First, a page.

Plans afoot to tap Iceland's geothermal energy with 745-mile cable

A proposed high voltage electrical cable running across the floor of the North Atlantic Ocean to tap Iceland’s surplus volcanic geothermal energy would become the world’s longest underwater electrical cable, if it goes ahead. The cable would be a significant step towards a pan-European super grid, which may one day tap renewable sources as far afield as Scandinavia, North Africa and the Middle East. It’s argued that such a grid would be able to widely transmit energy surpluses from active renewable sources, thereby alleviating the need for countries to use (or build) back-up fossil fuel power stations to cater for peaks in demand when more local renewable sources aren’t particularly productive.

If a European super grid comes to fruition, energy surpluses will be big business. So it’s hardly surprising that both Germany and the United Kingdom are jostling for position at the other end of the Icelandic cable, with Norway and the Netherlands also having been mooted as potential connectees. That would necessitate a cable at least 745 miles (1198 km) in length, making it easily the longest electrical cable in the world.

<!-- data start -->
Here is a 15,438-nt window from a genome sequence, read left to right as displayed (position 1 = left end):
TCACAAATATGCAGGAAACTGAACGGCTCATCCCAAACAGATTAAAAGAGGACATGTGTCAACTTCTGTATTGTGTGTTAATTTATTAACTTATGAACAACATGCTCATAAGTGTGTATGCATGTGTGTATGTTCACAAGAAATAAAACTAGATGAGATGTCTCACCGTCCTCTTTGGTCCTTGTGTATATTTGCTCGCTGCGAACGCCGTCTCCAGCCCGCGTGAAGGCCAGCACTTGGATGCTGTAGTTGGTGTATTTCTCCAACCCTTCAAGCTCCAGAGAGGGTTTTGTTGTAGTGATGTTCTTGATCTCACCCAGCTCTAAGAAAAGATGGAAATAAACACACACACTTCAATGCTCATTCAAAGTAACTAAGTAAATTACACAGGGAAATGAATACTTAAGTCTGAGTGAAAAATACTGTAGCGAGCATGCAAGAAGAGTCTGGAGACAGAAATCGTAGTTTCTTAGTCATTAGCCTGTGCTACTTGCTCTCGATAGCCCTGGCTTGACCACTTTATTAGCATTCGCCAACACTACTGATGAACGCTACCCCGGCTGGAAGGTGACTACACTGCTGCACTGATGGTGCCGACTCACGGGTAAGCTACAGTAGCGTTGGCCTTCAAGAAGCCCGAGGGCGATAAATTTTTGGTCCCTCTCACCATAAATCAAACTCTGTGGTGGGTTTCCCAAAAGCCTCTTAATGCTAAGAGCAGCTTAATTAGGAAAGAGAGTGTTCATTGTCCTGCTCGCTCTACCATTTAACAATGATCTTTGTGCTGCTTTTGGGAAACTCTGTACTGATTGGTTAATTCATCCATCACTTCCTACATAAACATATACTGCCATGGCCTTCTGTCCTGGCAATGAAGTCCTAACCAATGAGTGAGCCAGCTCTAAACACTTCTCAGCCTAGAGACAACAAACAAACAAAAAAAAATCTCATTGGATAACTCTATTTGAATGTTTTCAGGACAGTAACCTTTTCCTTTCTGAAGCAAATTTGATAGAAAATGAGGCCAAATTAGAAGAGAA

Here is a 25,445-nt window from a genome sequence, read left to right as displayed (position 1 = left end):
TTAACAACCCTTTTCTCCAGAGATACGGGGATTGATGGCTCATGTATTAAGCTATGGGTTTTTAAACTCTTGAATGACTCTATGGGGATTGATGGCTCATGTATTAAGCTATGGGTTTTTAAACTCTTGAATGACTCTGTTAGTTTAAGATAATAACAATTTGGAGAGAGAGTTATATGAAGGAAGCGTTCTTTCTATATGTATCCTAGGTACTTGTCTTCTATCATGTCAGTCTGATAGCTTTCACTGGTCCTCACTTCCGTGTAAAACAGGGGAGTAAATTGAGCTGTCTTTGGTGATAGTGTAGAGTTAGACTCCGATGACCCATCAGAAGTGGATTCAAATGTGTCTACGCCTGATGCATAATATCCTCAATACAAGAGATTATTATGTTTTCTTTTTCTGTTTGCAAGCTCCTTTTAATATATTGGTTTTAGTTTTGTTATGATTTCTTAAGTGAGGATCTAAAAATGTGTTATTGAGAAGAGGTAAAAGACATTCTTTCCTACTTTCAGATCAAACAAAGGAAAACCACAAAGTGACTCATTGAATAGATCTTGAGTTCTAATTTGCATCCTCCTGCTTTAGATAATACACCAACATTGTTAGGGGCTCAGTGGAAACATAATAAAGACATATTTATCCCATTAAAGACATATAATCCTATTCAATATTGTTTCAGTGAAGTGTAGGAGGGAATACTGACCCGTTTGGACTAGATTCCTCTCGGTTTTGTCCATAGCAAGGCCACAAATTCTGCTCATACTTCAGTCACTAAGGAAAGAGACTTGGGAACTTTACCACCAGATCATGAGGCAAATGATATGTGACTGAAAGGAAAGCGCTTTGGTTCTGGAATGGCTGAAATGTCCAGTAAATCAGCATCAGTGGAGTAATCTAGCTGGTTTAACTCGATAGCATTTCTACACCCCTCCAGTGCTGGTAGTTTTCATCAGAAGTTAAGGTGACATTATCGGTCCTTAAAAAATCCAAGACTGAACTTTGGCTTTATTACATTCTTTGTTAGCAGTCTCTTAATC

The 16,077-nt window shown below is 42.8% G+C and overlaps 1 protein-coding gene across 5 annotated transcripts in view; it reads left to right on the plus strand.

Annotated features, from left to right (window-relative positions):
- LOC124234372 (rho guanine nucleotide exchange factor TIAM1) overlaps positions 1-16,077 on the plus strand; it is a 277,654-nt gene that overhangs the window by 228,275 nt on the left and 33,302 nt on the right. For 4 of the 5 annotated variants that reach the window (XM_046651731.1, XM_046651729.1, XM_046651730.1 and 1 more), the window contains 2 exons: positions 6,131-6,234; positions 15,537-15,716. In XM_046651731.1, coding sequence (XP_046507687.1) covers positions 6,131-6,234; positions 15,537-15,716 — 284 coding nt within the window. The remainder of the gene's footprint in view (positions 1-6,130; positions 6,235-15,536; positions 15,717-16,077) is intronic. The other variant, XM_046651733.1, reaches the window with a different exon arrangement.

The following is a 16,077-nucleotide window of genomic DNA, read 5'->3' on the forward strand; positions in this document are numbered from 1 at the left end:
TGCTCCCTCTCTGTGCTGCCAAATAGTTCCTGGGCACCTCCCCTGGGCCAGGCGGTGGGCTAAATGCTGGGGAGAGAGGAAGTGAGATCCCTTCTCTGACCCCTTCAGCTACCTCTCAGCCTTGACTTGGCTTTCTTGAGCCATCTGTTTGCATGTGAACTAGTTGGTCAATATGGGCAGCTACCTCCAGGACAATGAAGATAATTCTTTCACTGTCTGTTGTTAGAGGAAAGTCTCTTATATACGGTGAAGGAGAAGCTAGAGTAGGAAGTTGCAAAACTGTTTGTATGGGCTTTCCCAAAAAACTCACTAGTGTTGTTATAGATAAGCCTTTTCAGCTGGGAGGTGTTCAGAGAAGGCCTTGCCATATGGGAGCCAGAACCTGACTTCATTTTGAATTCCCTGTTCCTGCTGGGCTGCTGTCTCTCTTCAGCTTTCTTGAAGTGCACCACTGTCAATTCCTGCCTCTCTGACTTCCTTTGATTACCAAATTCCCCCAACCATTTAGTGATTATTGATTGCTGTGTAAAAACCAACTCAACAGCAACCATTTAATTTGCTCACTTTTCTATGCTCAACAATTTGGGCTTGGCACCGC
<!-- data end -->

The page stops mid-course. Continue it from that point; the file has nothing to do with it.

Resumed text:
» via ars technica

via infoneer-pulse:

Iceland’s Clean Energy Is a Hot Commodity for Europe
Source: Fast Company
Currently Iceland produces 81% of its energy from renewable energy, primarily from geothermal methods. Landsvirkjun, an Icelandic energy company, is proposing a cable that would connect to Europe and transfer some of that geothermal power. The hope is that approximately 1.25 million European homes would receive electricity from Icelandic geothermal energy.

Iceland’s Clean Energy Is a Hot Commodity for Europe

Source: Fast Company

Currently Iceland produces 81% of its energy from renewable energy, primarily from geothermal methods. Landsvirkjun, an Icelandic energy company, is proposing a cable that would connect to Europe and transfer some of that geothermal power. The hope is that approximately 1.25 million European homes would receive electricity from Icelandic geothermal energy.